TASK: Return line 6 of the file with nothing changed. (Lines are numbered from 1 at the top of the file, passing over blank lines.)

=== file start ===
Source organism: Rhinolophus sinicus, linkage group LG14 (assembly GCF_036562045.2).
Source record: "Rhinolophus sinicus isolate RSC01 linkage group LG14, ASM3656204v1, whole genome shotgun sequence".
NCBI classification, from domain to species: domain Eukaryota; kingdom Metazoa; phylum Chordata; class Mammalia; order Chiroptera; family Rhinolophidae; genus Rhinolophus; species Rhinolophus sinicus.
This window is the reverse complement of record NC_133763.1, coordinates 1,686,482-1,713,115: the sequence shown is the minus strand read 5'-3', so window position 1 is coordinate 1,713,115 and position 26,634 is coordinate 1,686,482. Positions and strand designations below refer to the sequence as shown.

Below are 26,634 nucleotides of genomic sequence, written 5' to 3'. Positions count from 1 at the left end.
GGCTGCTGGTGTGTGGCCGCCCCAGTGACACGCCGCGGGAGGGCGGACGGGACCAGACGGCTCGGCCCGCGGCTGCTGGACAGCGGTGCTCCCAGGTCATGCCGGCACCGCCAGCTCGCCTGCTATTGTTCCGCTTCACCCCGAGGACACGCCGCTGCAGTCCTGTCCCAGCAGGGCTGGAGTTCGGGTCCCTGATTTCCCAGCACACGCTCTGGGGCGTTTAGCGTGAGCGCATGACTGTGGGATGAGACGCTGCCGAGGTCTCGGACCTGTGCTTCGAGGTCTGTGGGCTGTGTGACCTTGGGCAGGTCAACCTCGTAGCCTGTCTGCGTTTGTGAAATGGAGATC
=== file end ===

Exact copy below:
GGCTGCTGGTGTGTGGCCGCCCCAGTGACACGCCGCGGGAGGGCGGACGGGACCAGACGGCTCGGCCCGCGGCTGCTGGACAGCGGTGCTCCCAGGTCATGCCGGCACCGCCAGCTCGCCTGCTATTGTTCCGCTTCACCCCGAGGACACGCCGCTGCAGTCCTGTCCCAGCAGGGCTGGAGTTCGGGTCCCTGATTTCCCAGCACACGCTCTGGGGCGTTTAGCGTGAGCGCATGACTGTGGGATGAGACGCTGCCGAGGTCTCGGACCTGTGCTTCGAGGTCTGTGGGCTGTGTGACCTTGGGCAGGTCAACCTCGTAGCCTGTCTGCGTTTGTGAAATGGAGATC